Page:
Inspector Original and the Not-Boring Title: Thoughts on the Naming of Novels

I’m about to start writing a new novel, and so the subject of titles has been very much on my mind…

A few weeks ago, the writer Lissa Evans tweeted:

‘Your detective novel title: Inspector (mother’s maiden name) and the (colour of your socks) (nearest object more than 3ft high) Mystery’.

This prompted a huge response, among which my favourites were these two:

Inspector Sutton and the Glittery Bookcase Mystery
Inspector Hudson and the Nude Boyfriend Mystery

My next thought was: ‘What a shame that titles of novels generally have to be so much more boring than that.’  (I know, of course, that they don’t *have* to be, but I think it’s undeniable that commercial publishing is currently keen on titles like The Usual Thing, More Of The Same, and More Of The Same II).

I was beyond delighted when Hodder had no objection to my urgent need to call my new thriller Did You See Melody? They even allowed me to keep the question mark (which is crucial!)

I started to think about how many of my favourite novel titles are long and unusual. I love a title that announces ‘I am unique, and possibly even a bit strange’. I regularly sigh and ignore books called Short Easy Words or things of that sort. And it turns out I’m not alone. I made a list of my favourite titles, and then asked Twitter friends to tell me theirs.

It’s important to point out that some people gave short, simple book titles as their favourites, and some said, ‘I don’t like long pretentious titles’ – but the overwhelming majority of favourite titles suggested were long, interesting and unusual.

Here’s a list of titles that were mentioned as favourites by two or more people:

Here is my list of favourite novel titles, compiled before I asked Twitter friends to join in:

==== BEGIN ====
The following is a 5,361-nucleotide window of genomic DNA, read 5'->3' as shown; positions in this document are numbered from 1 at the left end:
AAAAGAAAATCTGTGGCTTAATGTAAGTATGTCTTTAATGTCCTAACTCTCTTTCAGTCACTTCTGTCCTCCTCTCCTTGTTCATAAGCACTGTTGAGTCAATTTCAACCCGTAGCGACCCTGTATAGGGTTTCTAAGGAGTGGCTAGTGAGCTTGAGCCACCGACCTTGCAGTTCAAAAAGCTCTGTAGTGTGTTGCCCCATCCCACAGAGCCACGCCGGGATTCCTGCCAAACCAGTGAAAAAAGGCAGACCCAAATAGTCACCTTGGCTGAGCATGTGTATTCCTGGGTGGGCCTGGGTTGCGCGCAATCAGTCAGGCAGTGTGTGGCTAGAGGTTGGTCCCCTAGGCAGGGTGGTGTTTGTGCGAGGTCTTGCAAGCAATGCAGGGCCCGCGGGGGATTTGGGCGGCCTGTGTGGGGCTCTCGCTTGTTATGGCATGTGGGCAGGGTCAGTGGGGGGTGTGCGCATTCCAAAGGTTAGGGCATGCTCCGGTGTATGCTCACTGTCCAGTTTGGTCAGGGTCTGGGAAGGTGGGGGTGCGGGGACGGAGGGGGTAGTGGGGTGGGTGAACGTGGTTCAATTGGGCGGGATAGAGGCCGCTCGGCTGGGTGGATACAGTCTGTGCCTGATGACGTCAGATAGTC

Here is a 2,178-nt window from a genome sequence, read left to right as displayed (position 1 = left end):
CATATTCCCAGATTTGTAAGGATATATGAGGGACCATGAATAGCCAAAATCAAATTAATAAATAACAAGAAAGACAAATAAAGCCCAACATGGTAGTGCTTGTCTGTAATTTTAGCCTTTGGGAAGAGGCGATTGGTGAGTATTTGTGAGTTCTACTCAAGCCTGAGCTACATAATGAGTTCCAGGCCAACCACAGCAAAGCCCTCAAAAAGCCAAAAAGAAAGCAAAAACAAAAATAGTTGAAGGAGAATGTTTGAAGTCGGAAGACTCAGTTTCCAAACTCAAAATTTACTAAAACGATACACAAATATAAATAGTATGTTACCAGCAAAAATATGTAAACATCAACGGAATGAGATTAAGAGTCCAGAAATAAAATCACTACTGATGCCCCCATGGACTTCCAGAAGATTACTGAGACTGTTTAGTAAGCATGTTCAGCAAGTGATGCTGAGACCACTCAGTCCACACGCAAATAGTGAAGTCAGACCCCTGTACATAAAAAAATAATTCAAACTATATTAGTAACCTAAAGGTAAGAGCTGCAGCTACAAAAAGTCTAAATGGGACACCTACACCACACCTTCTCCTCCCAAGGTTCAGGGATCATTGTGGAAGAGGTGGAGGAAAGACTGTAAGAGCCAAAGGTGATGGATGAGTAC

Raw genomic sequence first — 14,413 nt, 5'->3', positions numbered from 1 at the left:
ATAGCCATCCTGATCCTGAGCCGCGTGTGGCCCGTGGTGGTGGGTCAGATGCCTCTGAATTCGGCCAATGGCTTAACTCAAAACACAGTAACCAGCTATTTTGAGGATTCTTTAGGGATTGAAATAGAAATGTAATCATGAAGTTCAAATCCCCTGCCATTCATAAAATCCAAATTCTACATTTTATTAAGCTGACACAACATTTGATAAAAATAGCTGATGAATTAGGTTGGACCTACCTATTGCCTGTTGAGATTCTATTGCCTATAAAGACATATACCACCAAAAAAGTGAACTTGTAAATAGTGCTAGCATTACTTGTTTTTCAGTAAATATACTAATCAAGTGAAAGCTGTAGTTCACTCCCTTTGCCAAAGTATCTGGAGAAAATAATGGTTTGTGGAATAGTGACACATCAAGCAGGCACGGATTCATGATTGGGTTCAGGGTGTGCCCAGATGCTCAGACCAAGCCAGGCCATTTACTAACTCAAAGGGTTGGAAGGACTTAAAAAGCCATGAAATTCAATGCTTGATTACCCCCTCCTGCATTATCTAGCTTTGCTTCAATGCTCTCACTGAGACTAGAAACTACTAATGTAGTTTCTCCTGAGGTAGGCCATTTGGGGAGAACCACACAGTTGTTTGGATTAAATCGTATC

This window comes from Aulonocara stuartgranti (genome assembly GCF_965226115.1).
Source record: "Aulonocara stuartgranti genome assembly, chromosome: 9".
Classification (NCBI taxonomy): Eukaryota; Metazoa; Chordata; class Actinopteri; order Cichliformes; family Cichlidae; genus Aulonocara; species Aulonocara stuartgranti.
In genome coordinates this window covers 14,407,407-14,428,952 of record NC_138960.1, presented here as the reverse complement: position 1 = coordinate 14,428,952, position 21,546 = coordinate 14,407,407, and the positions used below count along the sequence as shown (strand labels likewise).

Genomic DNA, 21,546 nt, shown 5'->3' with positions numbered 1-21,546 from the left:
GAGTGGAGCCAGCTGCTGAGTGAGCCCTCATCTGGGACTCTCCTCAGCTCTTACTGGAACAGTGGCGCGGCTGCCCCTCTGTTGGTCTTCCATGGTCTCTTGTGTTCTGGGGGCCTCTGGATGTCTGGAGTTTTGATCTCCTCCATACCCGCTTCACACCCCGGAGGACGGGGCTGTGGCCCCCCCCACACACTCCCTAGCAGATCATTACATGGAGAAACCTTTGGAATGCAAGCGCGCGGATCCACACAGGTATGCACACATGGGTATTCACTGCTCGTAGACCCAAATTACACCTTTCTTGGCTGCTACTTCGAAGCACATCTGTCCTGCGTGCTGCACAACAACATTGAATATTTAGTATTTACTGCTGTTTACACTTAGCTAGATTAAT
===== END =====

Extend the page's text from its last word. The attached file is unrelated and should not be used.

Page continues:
Have You Stolen My Title?


There’s no copyright on titles, as I realised many years ago when I went to my local library and found that every other book in the crime section was called Cold Kill. And I’ve known authors who have been desperately unhappy to learn that some newcomer has called his debut novel The Plump Postman only three years after the publication of their own masterpiece, The Postman Who Was Plump. Come on, who is that newcomer kidding? There’s no way that’s not direct title theft! Despite the slight change in wording, he’s fooling no one.

In this situation, authors tend to complain to their agents and/or publishers, and to ask if something can be done. Can’t the debut author call his book The Chubby Letter-Deliverer instead? Why the hell not?

Well, because there’s no copyright on titles. What’s always struck me as odd, though, is that the angry/distressed author is almost always the one who used the title first. The second user has clearly (one assumes?) Googled their potential title, seen that it has indeed been used before, and decided they don’t care.

My question is: why don’t they? When I think of the title for my new book before I start to write it (a vital part of my writing process and one that helps to determine the character and essence of the book) I almost always reject anything that’s been done before. I’d hate to call my book something that felt like a copy of something else. I’m always puzzled to find that some authors don’t mind it. Having someone copy a title that was original when you used it, on the other hand, doesn’t make you look bad in any way. Why would anyone be upset by that?

If someone published a book tomorrow called Androids Dreaming of Electric Sheep Again, all I’d think is ‘Yes, wasn’t that a great Philip K Dick title?’ swiftly followed by, ‘Who is this unoriginal copycat?’ 

If there’s nothing that can be done to protect your interesting, original title from copycats (and there isn’t), you might as well not worry about it! Just carry on being original, and be glad that you are. And if I ever meet the first author to call a crime novel Cold Kill, I will shake his or her hand and say, ‘Wow – so you’re the one whose idea it was?’

And one final writing tip: try thinking of a title you love – before you know anything else about what would be in your novel or story. Then allow your title to inspire you! I’ve done this twice: for my novel Kind of Cruel, and for a long-out-of-print non-crime novel called Cordial and Corrosive!